Ask a Doctor
I’m a 68-year-old woman and I’ve never exercised in my life. I’m not overweight, but I do have osteoarthritis. My daughter keeps bugging me to go for walks with her because it might be good for arthritis pain, but I’m skeptical. Walking seems to aggravate my joint and cartilage pain symptoms. Is walking good for osteoarthritis?
Exercise, including walking, can be beneficial for osteoarthritis patients. Exercise can help to reduce pain and increase quality of life. Lack of exercise can lead to more joint stiffness, muscle weakness and tightness, and loss of joint motion.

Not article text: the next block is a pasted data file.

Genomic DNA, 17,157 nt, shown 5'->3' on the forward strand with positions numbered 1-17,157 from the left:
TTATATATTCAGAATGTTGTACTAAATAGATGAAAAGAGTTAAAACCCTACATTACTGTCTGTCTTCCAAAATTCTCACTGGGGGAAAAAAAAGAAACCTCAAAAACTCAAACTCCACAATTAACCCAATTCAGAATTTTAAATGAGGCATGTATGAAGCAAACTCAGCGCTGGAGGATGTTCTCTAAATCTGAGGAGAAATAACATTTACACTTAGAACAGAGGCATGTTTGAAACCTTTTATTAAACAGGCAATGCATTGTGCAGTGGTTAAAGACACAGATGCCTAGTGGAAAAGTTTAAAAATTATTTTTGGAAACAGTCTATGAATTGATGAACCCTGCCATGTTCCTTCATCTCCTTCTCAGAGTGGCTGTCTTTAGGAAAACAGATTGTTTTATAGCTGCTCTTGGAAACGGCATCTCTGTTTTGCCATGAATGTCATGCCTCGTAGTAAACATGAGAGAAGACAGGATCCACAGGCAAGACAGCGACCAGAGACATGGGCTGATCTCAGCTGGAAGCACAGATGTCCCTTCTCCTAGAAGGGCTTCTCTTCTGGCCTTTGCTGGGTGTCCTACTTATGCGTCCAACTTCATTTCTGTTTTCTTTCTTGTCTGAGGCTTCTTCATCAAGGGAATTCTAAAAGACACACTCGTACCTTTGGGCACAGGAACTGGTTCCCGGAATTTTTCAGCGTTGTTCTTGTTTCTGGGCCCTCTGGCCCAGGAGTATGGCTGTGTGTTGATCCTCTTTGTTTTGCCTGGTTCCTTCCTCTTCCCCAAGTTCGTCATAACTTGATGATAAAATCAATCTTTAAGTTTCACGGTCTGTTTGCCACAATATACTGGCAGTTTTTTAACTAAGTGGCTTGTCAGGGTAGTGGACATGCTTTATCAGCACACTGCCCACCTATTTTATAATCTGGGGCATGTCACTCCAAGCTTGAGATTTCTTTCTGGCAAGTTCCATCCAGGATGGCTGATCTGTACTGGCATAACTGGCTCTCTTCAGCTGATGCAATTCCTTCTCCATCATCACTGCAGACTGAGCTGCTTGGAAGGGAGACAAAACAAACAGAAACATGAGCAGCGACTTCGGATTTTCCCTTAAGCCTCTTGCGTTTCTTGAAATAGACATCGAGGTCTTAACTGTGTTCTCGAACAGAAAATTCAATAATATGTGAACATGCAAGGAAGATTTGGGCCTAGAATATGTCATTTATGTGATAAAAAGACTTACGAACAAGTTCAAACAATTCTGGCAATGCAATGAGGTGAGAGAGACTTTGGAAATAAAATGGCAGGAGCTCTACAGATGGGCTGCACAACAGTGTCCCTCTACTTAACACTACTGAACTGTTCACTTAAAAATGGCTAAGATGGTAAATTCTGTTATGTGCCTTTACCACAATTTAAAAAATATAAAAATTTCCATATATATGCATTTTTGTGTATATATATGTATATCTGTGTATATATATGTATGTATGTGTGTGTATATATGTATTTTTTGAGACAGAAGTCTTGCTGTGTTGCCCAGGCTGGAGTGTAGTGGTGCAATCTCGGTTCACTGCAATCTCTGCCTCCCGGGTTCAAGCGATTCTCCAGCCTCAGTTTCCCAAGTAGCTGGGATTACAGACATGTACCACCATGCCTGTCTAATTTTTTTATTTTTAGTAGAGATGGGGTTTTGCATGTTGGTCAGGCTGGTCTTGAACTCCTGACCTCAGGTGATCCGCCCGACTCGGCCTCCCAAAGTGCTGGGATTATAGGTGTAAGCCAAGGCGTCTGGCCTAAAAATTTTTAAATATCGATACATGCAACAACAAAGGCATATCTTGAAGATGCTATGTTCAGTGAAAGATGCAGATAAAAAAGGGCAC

When you do exercise, warm-ups and cool-downs are important. The amount of walking you should do depends on your current fitness level. If you have not exercised much due to pain you might begin with just five minutes of slow walking. Mild joint or muscle soreness is normal after exercising.
If you have osteoarthritis, talk to your doctor before starting an exercise program to make sure it is safe. Find out if there are specific movements that should be included or avoided, and if you need to be evaluated by a physical or occupational therapist before starting exercise.
For more information, read our full medical article on osteoarthritis.
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